Methods

In ABR, the researcher examines the way the student absorbs the experience and the way she/he interprets gestures and movements in the accentuated space. In ABR, the performance becomes the subject of qualitative research (Leavy, 2015).

This ABR project is divided into 6 half-year sessions between June 14, 2017 and March 31, 2020. Each session consists of two 16-hr workshops with the participative group (experts of drama/theatre in education and animators on the fields of substance care and theatre therapy). The participative group creates forum theatre programs for the groups of young people in risk and for the disadvantaged students in the targeted institutes/schools of countryside in Hungary. Altogether 24 classes will be involved in the project. In the examined groups, introductory drama workshops and project evaluations will be performed by the end of each session.

The qualitative methodology of research is based on document analysis (LeCompte & Preissle, 2003). The data are drawn from forum theatre performance and dramatic-based practices and the semi-structured interviews are used with qualitative narrative analysis (covered by ABR method). The research team examines the efficacy of workshops’ process, the participants’ involvement, and the role of key professionals of the 3-year applied theatre project. The results of the interview analysis and the suggestions will be shared with the practitioners of the Hungarian and international professional educational theatre community.

The patterns appear in the forum theatre program in the format of personal experience (creating the scenes), recalled experience (reflections during drama work), story (creating background stories), and other narrative elements in drama work. In this triple-method model (theatre + drama + interview process), both an individual and a collective dimension will be incorporated when constructing the events of the social world the participants live in.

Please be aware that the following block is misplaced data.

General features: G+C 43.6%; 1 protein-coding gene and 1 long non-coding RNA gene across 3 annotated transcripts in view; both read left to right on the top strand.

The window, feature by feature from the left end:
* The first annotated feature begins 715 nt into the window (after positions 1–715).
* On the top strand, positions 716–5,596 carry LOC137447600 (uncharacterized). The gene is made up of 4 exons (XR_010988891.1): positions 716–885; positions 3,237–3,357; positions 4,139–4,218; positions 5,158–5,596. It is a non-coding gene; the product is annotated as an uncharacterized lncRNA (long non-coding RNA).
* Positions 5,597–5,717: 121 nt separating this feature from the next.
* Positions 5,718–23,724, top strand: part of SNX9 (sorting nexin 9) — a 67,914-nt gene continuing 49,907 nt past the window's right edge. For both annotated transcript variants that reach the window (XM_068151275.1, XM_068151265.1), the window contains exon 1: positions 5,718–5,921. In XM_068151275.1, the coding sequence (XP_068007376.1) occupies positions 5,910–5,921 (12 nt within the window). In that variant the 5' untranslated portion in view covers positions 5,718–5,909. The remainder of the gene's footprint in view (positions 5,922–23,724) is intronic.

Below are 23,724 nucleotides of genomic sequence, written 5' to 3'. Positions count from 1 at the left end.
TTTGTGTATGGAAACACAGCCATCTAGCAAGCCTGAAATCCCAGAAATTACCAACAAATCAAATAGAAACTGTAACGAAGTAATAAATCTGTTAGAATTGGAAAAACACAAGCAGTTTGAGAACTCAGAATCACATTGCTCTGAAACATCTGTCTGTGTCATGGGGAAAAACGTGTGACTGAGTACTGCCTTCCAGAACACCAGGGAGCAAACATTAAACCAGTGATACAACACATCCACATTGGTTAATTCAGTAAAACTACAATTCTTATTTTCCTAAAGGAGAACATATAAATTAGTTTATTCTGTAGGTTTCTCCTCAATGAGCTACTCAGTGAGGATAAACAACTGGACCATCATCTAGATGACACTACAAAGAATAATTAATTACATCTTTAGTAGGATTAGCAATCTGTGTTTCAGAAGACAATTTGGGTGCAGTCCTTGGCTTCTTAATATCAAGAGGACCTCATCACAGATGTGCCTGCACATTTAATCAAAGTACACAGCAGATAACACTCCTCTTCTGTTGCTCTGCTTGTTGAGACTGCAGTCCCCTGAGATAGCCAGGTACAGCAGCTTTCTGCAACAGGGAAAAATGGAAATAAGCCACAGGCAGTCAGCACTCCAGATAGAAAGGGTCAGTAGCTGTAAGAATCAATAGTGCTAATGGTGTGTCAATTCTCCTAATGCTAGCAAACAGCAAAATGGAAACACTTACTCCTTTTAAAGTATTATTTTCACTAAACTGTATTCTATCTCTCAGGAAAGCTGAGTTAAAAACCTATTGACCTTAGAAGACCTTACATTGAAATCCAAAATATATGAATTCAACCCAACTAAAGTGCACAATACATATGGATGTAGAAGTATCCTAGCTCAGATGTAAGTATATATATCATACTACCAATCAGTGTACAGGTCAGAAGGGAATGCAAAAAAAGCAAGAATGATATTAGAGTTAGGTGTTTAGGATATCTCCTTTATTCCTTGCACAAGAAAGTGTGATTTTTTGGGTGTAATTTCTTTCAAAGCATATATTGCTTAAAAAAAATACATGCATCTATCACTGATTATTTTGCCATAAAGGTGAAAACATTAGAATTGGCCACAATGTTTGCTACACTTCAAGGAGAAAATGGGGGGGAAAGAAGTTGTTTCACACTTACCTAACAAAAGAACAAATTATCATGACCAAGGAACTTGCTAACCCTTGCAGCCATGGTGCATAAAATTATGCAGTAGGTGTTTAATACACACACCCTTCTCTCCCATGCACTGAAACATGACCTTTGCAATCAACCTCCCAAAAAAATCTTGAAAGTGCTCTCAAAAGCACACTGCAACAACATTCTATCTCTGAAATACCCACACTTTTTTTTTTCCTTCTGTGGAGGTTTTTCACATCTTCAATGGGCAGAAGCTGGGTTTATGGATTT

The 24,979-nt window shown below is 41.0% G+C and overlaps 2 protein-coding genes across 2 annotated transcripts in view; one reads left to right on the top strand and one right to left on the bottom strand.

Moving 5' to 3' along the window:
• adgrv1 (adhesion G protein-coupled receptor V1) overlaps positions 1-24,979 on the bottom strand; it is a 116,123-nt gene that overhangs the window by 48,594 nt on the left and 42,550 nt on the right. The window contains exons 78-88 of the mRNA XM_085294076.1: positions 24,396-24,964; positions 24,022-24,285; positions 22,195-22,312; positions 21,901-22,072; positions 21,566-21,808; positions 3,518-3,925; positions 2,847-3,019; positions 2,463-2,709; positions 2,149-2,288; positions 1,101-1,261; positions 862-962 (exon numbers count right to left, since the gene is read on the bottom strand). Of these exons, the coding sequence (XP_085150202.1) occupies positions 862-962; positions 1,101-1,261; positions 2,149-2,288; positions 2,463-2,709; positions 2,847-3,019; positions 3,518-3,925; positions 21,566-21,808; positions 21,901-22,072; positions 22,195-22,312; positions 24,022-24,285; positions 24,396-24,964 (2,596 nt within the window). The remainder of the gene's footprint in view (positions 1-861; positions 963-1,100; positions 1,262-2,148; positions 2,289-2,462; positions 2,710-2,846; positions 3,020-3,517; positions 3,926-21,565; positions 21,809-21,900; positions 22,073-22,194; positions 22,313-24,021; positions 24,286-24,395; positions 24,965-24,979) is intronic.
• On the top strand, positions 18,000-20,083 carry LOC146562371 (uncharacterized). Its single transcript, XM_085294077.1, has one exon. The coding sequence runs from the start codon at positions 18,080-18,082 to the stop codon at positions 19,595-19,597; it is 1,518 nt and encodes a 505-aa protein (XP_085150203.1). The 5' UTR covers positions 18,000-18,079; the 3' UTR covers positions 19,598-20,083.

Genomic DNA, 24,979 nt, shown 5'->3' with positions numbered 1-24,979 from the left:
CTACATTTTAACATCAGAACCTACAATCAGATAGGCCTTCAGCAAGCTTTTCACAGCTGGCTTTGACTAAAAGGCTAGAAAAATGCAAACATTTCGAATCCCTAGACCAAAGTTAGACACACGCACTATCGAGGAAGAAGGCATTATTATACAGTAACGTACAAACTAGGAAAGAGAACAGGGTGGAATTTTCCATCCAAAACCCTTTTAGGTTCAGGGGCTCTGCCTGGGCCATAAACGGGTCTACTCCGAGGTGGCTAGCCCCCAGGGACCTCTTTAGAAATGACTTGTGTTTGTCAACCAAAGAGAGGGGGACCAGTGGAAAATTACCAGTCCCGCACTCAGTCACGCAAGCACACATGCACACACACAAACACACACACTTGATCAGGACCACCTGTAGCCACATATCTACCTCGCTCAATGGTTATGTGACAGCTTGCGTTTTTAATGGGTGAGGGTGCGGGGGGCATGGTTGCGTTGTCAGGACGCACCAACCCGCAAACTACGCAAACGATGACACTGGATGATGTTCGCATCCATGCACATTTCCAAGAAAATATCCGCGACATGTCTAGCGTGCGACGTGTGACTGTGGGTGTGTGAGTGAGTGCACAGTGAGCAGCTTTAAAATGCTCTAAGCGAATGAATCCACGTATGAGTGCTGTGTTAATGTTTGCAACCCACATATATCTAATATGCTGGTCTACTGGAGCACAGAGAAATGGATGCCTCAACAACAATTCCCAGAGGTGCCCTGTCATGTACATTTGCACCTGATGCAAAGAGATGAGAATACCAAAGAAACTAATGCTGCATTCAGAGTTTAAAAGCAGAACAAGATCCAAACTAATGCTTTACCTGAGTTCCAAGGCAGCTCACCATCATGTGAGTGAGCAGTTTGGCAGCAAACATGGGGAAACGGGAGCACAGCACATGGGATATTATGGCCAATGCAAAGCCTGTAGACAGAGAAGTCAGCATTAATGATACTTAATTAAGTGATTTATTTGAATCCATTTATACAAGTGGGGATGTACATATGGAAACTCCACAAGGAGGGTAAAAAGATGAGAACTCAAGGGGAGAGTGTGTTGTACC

Data will be obtained from interviews and project documents (Leavy, 2015, p. 199). Reflections and analysis also occurred during the interview process. The interview process can be linked to previous experience (from the applied forum theatre and from their own lives). From that, the actual (individual or social) basis of the students’ behavior patterns can be interpreted.

Conclusions

Drama- and theatre-based techniques considering other emerging factors have an indirect effect on students’ aspects of diversity issues. Therefore, with its complex art-pedagogical methods, applied forum theatre helps the students to get familiar with the topics mentioned above.

We can expect that the applied drama and theatre method will have positive impacts on improving the competencies of the participants as social communication, democratic attitudes and tolerance, cooperative, collective, and creative work. It can also significantly help improve students’ self-awareness and the level of acceptance of others. It enables the students to change their stereotypes when they moved the experiences from the drama/theatre world. It enables the students to interpret their individual and collective experiences through narratives. The forum theatre project in the classroom develops a greater understanding of the problems of inclusion and exclusion. In the frame of forum theatre, we use problem-solving and conflict management drama techniques, so we are able to give more empowerment for oppressed or marginalized groups.

Finally, the methods of forum theatre will enrich students’ experiences on social participation during the developmental process. The drama/theatre-based research practice is a real challenge for cooperation and gives a chance for bridging the social and learning differences and diversification (Leavy, 2015).